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Circulating resistin levels are early and significantly increased in deceased brain dead organ donors, correlate with inflammatory cytokine response and remain unaffected by steroid treatment.

Pullerits R, Oltean S, Flodén A, Oltean M - J Transl Med (2015)

Bottom Line: Resistin was found increased in deceased, brain dead organ donors (DBD) and correlated with delayed graft function after kidney transplantation.DBDs had significantly increased IL-1beta, IL-6, IL-8, IL-10 and TNF levels at both time points compared with LD.However, steroid treatment significantly decreased pro-inflammatory cytokines IL-1beta, IL-8, TNF and IFN-gamma at the time of organ procurement.

View Article: PubMed Central - PubMed

Affiliation: Department of Clinical Immunology and Transfusion Medicine, Sahlgrenska University Hospital, Gothenburg, Sweden. rille.pullerits@rheuma.gu.se.

ABSTRACT

Introduction: Resistin is a pro-inflammatory adipokine that increases after brain injury (trauma, bleeding) and may initiate an inflammatory response. Resistin was found increased in deceased, brain dead organ donors (DBD) and correlated with delayed graft function after kidney transplantation. The kinetics of resistin during brain death (BD), its impact on the inflammatory response and the influence of several donor variables on resistin levels are still unknown.

Methods: Resistin along with a panel of Th1/Th2 cytokines [interferon (IFN)-gamma, interleukin (IL)-1beta, IL-2, IL-6, IL-8, IL10, IL-12, IL-13 and tumor necrosis factor (TNF)] was analyzed in 36 DBDs after the diagnosis of BD and before organ procurement and in 12 living kidney donors (LD). The cytokine levels and resistin were analyzed in relation to donor parameters including cause of death, donors' age and steroid treatment.

Results: Resistin levels were higher in DBDs both at BD diagnosis and before organ procurement compared to LD (p < 0.001). DBDs had significantly increased IL-1beta, IL-6, IL-8, IL-10 and TNF levels at both time points compared with LD. In DBDs, resistin at BD diagnosis correlated positively with IL-1beta (rs 0.468, p = 0.007), IL-6 (rs 0.511, p = 0.002), IL-10 (rs 0.372, p = 0.028), IL-12 (rs 0.398, p = 0.024), IL-13 (rs 0.397, p = 0.030) and TNF (rs 0.427, p = 0.011) at procurement. The cause of death, age over 60 and steroid treatment during BD did not affect resistin levels. However, steroid treatment significantly decreased pro-inflammatory cytokines IL-1beta, IL-8, TNF and IFN-gamma at the time of organ procurement.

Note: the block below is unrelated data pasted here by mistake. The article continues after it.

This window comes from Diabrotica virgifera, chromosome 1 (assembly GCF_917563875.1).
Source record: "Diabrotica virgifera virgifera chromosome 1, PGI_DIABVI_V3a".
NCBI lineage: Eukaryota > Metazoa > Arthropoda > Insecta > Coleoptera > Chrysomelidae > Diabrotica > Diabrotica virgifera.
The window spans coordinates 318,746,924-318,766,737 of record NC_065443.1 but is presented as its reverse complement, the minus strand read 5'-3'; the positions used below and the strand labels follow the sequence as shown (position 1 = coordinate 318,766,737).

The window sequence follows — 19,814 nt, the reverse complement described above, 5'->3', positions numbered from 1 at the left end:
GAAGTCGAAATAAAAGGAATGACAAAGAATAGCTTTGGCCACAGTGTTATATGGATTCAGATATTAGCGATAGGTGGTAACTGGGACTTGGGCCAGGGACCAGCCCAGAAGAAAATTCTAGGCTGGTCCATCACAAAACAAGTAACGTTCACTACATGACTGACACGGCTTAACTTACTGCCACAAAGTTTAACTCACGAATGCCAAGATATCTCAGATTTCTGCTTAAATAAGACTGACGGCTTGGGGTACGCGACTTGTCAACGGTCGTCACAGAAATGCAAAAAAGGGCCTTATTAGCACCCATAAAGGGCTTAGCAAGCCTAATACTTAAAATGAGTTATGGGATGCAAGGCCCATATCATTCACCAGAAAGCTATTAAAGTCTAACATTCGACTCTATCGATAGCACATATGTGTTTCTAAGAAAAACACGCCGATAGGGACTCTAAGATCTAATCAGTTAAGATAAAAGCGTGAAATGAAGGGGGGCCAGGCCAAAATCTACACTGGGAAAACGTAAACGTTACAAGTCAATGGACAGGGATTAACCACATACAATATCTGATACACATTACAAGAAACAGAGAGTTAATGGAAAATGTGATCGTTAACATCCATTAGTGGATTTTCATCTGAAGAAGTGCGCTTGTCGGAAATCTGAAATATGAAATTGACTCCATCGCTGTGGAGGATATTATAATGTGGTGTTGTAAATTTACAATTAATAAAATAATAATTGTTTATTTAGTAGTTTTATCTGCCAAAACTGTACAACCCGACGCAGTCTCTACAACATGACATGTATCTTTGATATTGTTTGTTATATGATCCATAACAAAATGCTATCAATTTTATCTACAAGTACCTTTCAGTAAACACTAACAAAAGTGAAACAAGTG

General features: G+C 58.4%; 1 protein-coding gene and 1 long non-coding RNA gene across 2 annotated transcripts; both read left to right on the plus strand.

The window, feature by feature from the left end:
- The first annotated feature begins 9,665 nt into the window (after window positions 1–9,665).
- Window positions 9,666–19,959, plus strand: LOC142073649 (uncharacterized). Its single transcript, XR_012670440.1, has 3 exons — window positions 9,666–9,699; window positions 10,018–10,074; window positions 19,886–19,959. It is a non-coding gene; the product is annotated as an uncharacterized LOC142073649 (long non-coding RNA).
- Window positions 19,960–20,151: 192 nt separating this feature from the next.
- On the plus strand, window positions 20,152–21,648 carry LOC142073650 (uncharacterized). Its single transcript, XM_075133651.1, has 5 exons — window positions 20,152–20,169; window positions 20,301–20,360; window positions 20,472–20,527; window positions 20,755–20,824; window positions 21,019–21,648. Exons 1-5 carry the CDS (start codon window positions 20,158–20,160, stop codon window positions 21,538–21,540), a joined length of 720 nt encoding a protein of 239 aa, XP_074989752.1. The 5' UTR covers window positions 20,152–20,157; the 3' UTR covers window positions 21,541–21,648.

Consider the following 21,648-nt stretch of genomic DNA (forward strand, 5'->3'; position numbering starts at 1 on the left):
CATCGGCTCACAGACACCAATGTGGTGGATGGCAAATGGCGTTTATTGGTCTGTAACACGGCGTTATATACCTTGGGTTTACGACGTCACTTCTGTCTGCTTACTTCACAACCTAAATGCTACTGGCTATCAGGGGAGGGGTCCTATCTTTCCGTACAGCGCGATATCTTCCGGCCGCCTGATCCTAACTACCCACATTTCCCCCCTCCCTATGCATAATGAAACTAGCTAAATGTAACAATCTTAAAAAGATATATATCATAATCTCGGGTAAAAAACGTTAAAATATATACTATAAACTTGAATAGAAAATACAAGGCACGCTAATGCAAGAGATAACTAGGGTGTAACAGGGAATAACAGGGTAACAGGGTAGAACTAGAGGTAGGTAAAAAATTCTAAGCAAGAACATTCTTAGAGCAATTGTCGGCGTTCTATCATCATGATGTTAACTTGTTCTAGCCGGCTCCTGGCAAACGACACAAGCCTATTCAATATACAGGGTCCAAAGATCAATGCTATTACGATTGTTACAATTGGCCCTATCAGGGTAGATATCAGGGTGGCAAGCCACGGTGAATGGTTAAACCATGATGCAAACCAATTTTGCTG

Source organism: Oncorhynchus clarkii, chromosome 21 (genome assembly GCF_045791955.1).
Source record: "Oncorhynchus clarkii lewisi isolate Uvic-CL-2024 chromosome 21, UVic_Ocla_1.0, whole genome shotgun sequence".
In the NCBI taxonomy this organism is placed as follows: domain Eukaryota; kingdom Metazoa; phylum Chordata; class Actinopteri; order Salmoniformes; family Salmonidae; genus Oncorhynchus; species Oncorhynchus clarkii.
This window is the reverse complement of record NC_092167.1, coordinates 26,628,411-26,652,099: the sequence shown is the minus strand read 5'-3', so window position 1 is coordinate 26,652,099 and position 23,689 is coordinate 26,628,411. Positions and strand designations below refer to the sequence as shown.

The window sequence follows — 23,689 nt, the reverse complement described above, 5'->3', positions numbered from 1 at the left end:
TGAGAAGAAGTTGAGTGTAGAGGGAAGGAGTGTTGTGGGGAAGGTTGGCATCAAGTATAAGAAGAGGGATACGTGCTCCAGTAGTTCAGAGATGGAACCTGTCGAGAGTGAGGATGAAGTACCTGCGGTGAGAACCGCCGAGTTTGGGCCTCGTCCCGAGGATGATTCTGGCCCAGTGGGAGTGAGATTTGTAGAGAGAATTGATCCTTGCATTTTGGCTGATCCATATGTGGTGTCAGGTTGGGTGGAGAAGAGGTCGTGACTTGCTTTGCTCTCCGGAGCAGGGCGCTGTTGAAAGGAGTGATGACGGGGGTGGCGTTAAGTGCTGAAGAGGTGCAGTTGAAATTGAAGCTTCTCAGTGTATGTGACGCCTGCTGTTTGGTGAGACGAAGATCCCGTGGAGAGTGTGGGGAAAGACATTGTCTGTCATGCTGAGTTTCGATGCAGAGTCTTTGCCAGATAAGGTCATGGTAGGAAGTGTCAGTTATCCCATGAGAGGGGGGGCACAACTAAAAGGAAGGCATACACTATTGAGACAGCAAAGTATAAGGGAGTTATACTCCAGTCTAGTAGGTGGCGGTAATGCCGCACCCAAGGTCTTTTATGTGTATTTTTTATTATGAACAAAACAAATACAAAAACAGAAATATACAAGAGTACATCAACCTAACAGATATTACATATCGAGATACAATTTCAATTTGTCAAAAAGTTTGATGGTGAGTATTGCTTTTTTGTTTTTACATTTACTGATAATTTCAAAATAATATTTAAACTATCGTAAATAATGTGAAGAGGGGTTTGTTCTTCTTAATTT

Conclusions: Resistin is increased early in DBDs, remains increased throughout the period of BD and correlates strongly with pro-inflammatory mediators. Resistin level, in contrast to cytokines, is not affected by steroid treatment. Resistin increase is related to the BD but is not influenced by age or cause of death. Resistin may be one of the initial triggers for the systemic inflammatory activation seen in DBDs.

No MeSH data available.


Related in: MedlinePlus

The effect of steroid treatment of the brain dead donors on interleukin-6 at the time of the diagnosis of brain death (T1) and immediately before organ procurement (T2). The box plots on logarithmic scale show medians and interquartile range (IQR), whiskers show 2.5–97.5th percentiles. Grey boxes denote treated DBD donors whereas open boxes represent untreated DBD donors. *p < 0.05; **p < 0.01, ***p < 0.001.
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Fig5: The effect of steroid treatment of the brain dead donors on interleukin-6 at the time of the diagnosis of brain death (T1) and immediately before organ procurement (T2). The box plots on logarithmic scale show medians and interquartile range (IQR), whiskers show 2.5–97.5th percentiles. Grey boxes denote treated DBD donors whereas open boxes represent untreated DBD donors. *p < 0.05; **p < 0.01, ***p < 0.001.

Mentions: The median resistin levels did not differ between DBD donors receiving methylprednisolone treatment (n = 24) or non-treated DBD donors (n = 12) at any time-point. However, methylprednisolone administration during the period between the diagnosis of brain death and organ procurement resulted in lower concentrations of donor IFN-γ, IL-1β, IL-8 and TNF at the time of organ procurement as compared to the levels at diagnosis. Of note, the levels of IFN-γ, TNF and IL-1β were significantly lower in steroid treated BDB donors as compared to the levels in the non-treated DBD donors at the time of organ procurement (Figure 4). Also, IL-6 concentrations were significantly lower in steroid treated DBD donors at the time of organ procurement (p < 0.05) and a trend towards the decrease of IL-6 levels between two time points was seen following steroid treatment (p = 0.09) (Figure 5).Figure 4